It was another rough season for many of us at SIBA with regards to keeping varroa mite populations knocked down to a safe number. Some in the club who have never treated before resorted to trying ApiVar for the first time. Others, such as myself are rolling the dice again seeing if our season’s management is going to pay off.
The last mite counts on my hives revealed that half my hives were in the green zone, but half are questionable. Since all these hives were started this year, I decided to let things go, winterize and see what the spring will bring me. I’ve told a few people in our club that if I suffer heavy losses again, that I may resort to chemicals myself. Afterall, we can’t be beekeepers with dead bees. That’s a tough thing to swallow. My reputation at the farmer’s market is “chemical-free” beekeeping and pure, raw honey. It’s even on all my signage, cards, and banners. It’s definitely what makes the honey sell and I don’t want to let my customers down. Equally, it’s just as important to me.
A breath of fresh air came when we listened to Michael Bush speak at Clifty Falls. I’ve spent a good deal of time on Michael’s site and even set up a couple 8-frame medium hives when I got into beekeeping around 2009. But what I failed to do was go foundationless. This is a key point that Michael Bush points to as part of his success. Michael makes the case that adding anything un-natural into the hive knocks other things off-balance. When we add chemicals, we not only kill mites and bad bacteria, but we also kill necessary good bacteria, and introduce other things that cause unforeseen problems later. He even shows through his state apiarist hive inspection reports that varroa mites are the least of his problems. He makes a compelling case. Regressing hives down to natural cell takes some time and patience, but the payoff could be grand.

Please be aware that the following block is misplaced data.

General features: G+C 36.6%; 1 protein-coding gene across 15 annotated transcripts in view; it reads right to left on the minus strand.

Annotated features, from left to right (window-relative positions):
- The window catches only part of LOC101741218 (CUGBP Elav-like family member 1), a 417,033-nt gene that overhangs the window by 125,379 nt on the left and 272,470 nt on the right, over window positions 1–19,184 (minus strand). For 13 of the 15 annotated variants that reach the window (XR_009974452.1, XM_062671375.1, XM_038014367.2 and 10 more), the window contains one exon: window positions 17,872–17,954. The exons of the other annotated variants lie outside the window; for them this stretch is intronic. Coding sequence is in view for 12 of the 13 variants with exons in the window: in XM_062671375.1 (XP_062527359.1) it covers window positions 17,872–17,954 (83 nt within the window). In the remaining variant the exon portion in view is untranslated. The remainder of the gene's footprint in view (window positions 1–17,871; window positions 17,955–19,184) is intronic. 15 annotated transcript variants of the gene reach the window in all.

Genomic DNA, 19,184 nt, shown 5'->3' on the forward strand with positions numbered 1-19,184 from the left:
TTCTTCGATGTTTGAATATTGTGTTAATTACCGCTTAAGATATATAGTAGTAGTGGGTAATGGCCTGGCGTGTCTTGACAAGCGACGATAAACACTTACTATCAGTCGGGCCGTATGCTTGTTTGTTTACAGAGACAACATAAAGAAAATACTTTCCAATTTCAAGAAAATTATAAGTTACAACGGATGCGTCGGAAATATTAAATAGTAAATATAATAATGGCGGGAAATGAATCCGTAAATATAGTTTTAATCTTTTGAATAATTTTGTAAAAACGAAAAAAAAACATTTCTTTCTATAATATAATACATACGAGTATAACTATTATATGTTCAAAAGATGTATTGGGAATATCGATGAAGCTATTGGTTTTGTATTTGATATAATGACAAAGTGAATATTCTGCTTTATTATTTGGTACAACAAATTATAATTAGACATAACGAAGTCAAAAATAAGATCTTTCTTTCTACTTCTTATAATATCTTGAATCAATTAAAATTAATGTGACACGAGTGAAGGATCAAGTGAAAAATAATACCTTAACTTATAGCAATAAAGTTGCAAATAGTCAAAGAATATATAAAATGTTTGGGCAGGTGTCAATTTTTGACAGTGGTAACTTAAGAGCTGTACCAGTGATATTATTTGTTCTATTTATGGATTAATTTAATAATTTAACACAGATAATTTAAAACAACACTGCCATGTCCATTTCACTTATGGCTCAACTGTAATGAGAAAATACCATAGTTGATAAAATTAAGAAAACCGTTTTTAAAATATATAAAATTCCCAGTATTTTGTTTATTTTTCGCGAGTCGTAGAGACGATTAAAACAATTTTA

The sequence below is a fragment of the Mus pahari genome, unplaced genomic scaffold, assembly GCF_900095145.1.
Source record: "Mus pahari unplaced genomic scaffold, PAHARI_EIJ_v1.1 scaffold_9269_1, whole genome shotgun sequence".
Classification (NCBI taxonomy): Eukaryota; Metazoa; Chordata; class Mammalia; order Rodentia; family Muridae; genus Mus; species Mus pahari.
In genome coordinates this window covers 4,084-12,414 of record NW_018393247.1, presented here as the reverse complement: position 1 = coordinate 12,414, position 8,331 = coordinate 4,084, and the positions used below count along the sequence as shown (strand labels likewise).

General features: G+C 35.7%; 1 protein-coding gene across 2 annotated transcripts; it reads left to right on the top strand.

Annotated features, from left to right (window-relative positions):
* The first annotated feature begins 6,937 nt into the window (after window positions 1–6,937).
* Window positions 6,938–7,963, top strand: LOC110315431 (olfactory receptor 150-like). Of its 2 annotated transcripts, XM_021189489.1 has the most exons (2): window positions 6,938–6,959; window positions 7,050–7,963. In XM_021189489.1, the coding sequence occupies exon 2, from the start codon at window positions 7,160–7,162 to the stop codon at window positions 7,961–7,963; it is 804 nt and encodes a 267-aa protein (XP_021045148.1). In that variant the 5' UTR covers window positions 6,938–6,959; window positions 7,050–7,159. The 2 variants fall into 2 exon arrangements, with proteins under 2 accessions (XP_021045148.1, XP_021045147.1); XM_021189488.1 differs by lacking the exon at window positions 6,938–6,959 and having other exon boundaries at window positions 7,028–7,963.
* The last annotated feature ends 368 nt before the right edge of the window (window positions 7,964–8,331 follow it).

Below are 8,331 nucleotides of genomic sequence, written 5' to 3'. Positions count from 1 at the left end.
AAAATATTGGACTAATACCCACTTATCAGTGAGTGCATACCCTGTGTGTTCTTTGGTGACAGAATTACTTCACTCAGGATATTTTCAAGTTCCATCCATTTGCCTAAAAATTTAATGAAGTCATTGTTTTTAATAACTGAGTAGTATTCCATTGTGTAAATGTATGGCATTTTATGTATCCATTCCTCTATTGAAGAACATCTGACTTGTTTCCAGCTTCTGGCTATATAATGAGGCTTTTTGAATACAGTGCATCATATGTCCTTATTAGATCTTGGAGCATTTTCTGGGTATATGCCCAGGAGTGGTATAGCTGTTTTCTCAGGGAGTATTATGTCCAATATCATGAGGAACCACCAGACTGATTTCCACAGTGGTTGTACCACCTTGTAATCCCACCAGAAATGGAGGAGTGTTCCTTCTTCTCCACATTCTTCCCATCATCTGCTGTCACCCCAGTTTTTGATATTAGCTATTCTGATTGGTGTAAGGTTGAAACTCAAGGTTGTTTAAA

For me personally, it adds some excitement by presenting another challenge I plan to meet next season. During the winter workshops, I plan to alter the frames I have to go foundationless, at least for a couple hives. For me, beekeeping is a personal journey that requires me to test everything and see for myself what works. The notes I keep seem to be disparate and make-shift at best. But it’s beginning to form a basis on my personal style of beekeeping that has yet to come. When we hear our peers like Michael Bush, Randy Oliver and Mel Disselkoen talk about the processes they employ, we wonder sometimes if they’ve found the magic bullet–the answer to all our beekeeping problems. In reality, it is ourselves who have to take these ideas and test them… put them in to practice and ideally, create a process that works for us, in our area, with our own bees. This is what holds my attention, and keeps me excited about the next season.
This series of videos is posted in the same spirit Michael has about beekeeping–they are free and accessible to all to do what they want with. I hope they charge you up as they have me. Enjoy.